As if the future of humanity wasn’t a weighty enough problem, MacAskill also makes the case for why our present mor­al calculus should take into account not only the predicted aggregated well-being of future humans but the predicted aggre­gated well-being of future nonhuman sen­tient life, too. And as a secular humanist, MacAskill accepts the inherent goodness of progressive politics, feminism, gay rights, and access to abortion. All of these views are somehow related to mechanically em­ploying math and science to moral deci­sion making.

As such, data-driven technocrats should run the world’s governing organi­zations and use political and bureaucrat­ic influence to promote longtermist aims. MacAskill dreamily concludes by stating “there’s no better time for a movement that will stand up, not just for our generation or even our children’s generation, but for all those who are to come.”

Troubling dangers abound in MacAskill’s longtermist vision. First, such a view provides a convenient justification for both individuals and organizations to ignore their more immediate duties to fam­ily, friends, community, and fellow citizens. As a former Oxford philosopher myself, I too was once caught up in a worldview similar to MacAskill’s. Given the apparent severity and immediacy of the world’s ex­istential problems, I flattered myself with a heightened sense of my ability and pur­pose as an intellectual to solve them.

The hubris of the would-be class of world-controlling technocrats makes them inconsiderate, irre­sponsive, and contemptuous of their fellow humans. Any obstacle to longtermist solu­tions can justify any repres­sive act whatsoever, no mat­ter how heinous, irrational, or absurd, as long as it can be justified as part of the great­er good. We should warily eye every theorist, organi­zation, and movement that justifies its actions as bene­fitting all of future human­ity. Such utopian promises lead to corruption, hypoc­risy, and abuse, despite their good intentions.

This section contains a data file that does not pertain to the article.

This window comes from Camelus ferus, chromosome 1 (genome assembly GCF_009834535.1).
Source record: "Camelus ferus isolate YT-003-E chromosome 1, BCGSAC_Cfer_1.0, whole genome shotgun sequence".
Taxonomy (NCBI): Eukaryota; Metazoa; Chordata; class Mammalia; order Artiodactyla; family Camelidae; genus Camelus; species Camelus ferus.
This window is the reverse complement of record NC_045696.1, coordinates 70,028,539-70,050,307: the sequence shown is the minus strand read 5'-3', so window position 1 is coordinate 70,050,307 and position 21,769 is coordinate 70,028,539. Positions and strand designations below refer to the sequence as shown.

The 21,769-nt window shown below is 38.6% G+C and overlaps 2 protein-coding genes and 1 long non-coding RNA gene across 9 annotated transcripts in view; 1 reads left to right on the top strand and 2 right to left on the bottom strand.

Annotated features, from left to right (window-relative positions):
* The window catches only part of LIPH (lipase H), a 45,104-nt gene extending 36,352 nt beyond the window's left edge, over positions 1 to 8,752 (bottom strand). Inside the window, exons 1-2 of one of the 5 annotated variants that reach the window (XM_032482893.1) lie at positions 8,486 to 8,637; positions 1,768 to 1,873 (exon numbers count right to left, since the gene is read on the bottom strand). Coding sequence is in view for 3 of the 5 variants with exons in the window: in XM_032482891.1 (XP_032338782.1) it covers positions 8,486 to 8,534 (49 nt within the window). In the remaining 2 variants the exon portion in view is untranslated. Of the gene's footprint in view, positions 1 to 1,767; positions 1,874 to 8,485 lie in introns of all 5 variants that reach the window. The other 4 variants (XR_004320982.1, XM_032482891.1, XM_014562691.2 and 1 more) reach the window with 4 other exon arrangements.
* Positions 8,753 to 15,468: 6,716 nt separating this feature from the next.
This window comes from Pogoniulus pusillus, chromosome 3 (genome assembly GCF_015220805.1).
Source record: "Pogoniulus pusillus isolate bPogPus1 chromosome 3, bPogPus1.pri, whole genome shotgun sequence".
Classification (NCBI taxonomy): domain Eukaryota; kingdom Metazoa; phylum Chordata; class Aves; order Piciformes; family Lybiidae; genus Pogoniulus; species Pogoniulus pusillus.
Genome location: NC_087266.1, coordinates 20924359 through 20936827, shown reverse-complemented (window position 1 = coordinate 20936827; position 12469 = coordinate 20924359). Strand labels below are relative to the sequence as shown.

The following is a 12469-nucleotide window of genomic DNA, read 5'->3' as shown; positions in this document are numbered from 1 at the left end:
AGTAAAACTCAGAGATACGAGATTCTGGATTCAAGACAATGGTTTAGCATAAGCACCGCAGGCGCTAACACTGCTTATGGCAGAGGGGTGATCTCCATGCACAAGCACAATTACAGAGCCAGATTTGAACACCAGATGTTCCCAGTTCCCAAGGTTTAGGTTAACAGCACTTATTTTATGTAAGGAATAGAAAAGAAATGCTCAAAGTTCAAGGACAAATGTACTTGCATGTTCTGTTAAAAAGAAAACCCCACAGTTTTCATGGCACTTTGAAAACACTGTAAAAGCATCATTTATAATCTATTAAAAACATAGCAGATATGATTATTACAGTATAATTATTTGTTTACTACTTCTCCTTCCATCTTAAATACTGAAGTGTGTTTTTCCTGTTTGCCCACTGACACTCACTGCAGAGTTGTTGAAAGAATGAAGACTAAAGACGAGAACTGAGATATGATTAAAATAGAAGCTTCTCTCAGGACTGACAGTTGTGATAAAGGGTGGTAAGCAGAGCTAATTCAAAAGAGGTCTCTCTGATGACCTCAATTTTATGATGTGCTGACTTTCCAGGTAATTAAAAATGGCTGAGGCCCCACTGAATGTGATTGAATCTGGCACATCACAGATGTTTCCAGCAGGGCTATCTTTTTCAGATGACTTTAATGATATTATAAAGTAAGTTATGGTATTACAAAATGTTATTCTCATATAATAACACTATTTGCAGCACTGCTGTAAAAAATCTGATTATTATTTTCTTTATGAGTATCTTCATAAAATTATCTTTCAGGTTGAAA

A visualization of longtermism projecting humanity 800,000 years into the future.
Each small triangle represents 7.95 billion people.
(Max Roser / via Wikimedia Commons, CC-BY)

Sadly, this book’s popu­larity, along with the popu­larity of the “effective altru­ism” concept more generally, reflects today’s deep and per­sistent spiritual bereftness. Having fully dismissed both God and his laws, the modern, sec­ular mind rushes headlong to refill His absence with inadequate man-made arti­fices and contrivances. Despite the com­plexity, sophistication, and cleverness of MacAskill’s ideas, there is no doubt that ab­surdity, ugliness, and evil will follow from their implementation.

There is still time left to rescue the past, present, and future from MacAskill’s ide­ological future savers. Effective Altruists must consider the real world beyond their charts, spreadsheets, and maximin utility calculations. MacAskill and his acolytes must exercise some much-needed self-re­flection and humility and then repent for all the damage that they’ve caused thus far. Heck, if I, a former Oxfordian caught deep in his ideological grasp could do it, then there’s hope for them as well.

After repenting, they should get to work on disassembling the Frankenstein monster they’ve unwittingly created. Then they can move on with their lives to begin doing human things in the present. Instead of saving a theoretical world that doesn’t yet exist and may never exist, they could start a family, open a small business, con­nect with their roots, volunteer at a soup kitchen, plant a tree, or take up beekeep­ing. Anything would be better than trying to save everything all the time. And while they wouldn’t get the same rush as they would from saving the totality of future humanity, the newly-enlightened might nonetheless come to discover that they’ve made their little corner of the world and the particular people in it a little bit better off by performing such boring, mundane, and simple day-to-day acts. In so doing, they would come to realize just how much they owe to the friends, family, and com­munity who made them who they are and, after that, what they owe to God.